How to Prevent Scope Creep from Ruining Your Projects
By Bob Speyer, Web Success Team
There is the old adage that two things are certain in life, “Death and Taxes.” With business you can also add Scope Creep. Every business has experienced it, some more dramatically than others. It is one of those gremlins that attaches to projects and wreaks havoc with proposals and client relationships.
Scope Creep refers to any unanticipated or uncontrolled change in a project’s scope of work. It can occur at any stage of a project from proposal to the entire workflow. Creep occurs when the scope of a project is not adequately defined, documented or controlled. The client or vendor can be at fault. It can interfere with the smooth running of a project, damage relationships, create unnecessary stress and loss of income.
How it Happens
Scope creep takes on many forms. Here are a few of the most common reasons why it happens:
- Something for Nothing Attitude: A customer has limited resources and during the process adds to the scope of the project and expects to get free value added because they are paying you anyway.
- Improper Identification: A proposal has been poorly defined and does not meet the goals and objectives of the client.
- Weak Project Management: The project runs into unanticipated obstacles that require either more time or costs to achieve the objectives. If subcontracted out, problems can occur with your vendors needing more compensation to complete tasks.
- Poor Communication: Clients are not updated through contact reports on a periodic basis and made aware of the progress of the project, obstacles, unforeseen issues or deadlines.
- Unrealistic Expectations: Both the client and vendor have unrealistic expectations as to the value and performance of the work. In an eagerness to please or inexperience of both parties, a project can be doomed to fail.
A Pound of Prevention
Scope Creep may be inevitable, but it can be mitigated. It starts with the proposal stage. In crafting a proposal, make sure you understand the goals and objectives of the client. It is best to get them in writing and then detailing the deliverables and how you will achieve them. Set a budget for the work and clearly define any activity that is outside of the project scope. For example, if you are developing a website for a client who wants their videos on the site. You should identify if they will be giving you the raw files and you have to edit and stream it for the web or it will be provided in a clearly defined format. Clarification reduces miscommunication and controls costs.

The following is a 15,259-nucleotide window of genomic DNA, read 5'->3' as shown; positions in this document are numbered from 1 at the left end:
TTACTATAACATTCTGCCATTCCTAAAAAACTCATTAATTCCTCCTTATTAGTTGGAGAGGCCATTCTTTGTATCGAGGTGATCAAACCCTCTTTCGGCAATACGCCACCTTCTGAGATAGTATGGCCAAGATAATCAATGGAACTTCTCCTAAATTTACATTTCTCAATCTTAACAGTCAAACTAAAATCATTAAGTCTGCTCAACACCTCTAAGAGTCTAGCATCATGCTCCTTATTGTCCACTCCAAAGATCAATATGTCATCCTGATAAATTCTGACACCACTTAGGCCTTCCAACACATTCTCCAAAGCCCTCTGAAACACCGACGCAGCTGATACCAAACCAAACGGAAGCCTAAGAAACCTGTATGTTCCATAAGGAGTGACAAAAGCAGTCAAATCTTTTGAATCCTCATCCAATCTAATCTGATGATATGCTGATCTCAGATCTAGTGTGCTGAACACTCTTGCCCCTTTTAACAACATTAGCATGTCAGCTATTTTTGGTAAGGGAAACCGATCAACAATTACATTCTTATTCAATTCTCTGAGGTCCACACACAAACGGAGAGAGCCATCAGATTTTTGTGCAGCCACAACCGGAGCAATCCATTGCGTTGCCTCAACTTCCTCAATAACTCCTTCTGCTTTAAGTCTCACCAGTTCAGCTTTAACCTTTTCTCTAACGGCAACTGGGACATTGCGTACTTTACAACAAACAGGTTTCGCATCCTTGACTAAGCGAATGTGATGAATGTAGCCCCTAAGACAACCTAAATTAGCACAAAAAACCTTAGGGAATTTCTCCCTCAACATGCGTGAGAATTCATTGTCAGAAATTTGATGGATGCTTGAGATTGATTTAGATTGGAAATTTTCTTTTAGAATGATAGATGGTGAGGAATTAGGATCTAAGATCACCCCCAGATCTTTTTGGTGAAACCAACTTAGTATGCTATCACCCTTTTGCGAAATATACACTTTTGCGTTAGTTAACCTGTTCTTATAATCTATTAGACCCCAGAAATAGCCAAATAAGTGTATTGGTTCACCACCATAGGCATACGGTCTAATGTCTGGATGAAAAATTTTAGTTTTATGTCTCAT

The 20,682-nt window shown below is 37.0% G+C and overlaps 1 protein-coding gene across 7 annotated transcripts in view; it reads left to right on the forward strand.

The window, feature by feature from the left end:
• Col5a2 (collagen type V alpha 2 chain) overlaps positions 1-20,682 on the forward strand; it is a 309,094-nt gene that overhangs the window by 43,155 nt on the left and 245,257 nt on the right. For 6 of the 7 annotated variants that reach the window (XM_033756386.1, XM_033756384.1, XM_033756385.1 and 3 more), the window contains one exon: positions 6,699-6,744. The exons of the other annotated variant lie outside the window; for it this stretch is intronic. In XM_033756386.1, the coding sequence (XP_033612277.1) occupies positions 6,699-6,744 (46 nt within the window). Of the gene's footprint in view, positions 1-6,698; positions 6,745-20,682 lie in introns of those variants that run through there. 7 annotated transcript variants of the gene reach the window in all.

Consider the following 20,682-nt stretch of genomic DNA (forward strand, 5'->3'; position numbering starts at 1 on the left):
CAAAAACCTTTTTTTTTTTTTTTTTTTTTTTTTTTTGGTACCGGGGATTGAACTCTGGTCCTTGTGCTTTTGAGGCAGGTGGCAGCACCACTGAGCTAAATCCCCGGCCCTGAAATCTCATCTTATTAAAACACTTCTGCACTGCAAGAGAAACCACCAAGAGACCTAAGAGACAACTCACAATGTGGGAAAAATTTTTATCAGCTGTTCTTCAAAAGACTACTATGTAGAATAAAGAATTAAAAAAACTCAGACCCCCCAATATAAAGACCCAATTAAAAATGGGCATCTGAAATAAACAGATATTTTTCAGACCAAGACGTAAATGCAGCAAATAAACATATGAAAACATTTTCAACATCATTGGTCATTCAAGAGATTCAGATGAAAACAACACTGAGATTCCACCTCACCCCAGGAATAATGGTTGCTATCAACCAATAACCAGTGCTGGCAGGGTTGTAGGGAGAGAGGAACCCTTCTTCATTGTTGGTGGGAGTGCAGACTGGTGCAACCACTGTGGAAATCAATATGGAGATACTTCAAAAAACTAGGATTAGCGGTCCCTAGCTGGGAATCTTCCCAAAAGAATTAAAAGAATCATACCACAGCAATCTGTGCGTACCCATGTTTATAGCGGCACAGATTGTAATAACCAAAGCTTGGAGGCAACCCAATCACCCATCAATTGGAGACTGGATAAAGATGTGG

Within the proposal, make sure you include a section that is “outside” the scope of work. Clearly state any change or modification to the proposal will be an additional cost item at a predetermined rate and will have to be agreed upon in writing by the client before any work will be performed. This sounds obvious, but often times scope creep occurs from the best of intentions. A client will request a change and the vendor will start to implement it thinking it is easy to perform until it gets more involved than anticipated. Going back to the client to ask for more money can create a problem. If a client is on a tight budget, let them decide what changes are truly important to include. Money has a way of clarifying needs with wants. What is necessary and what isn’t. Making the client the decision maker and in control of their budget will create harmony.
Scope Creep may not be altogether preventable, but managing a project requires brutal honesty and courage to tell the client in a clear manner what they will get from the project; and if there are changes outside of the scope they be made aware of the cost overages and have the right to decide to pay for it or do without. Keeping the communication open and the client a part of the progress of the project and valuing their input is essential for a successful conclusion. Make them a partner in the project and a valued member of the team will minimize any misunderstanding or bumps in the road. They will appreciate your candor. By implementing these simple rules, you can make your project run smoother, ensure a successful outcome and maintain a satisfied client.
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June 21st, 2010 11:49 /
Bob, great article. I sent it over to some of my project managers as a reminder.
June 22nd, 2010 11:34 /
Thanks for commenting, Steve. Glad we could help.
December 17th, 2012 2:01 /
Really very helpful information, but what if in a project that involves construction of a house and the client makes changes to the room sizes during execution and after erection of walls, the sizes which were agreed by him on the architectural layout but after erection he realized that rooms were not as spacious as he visualized on the layouts?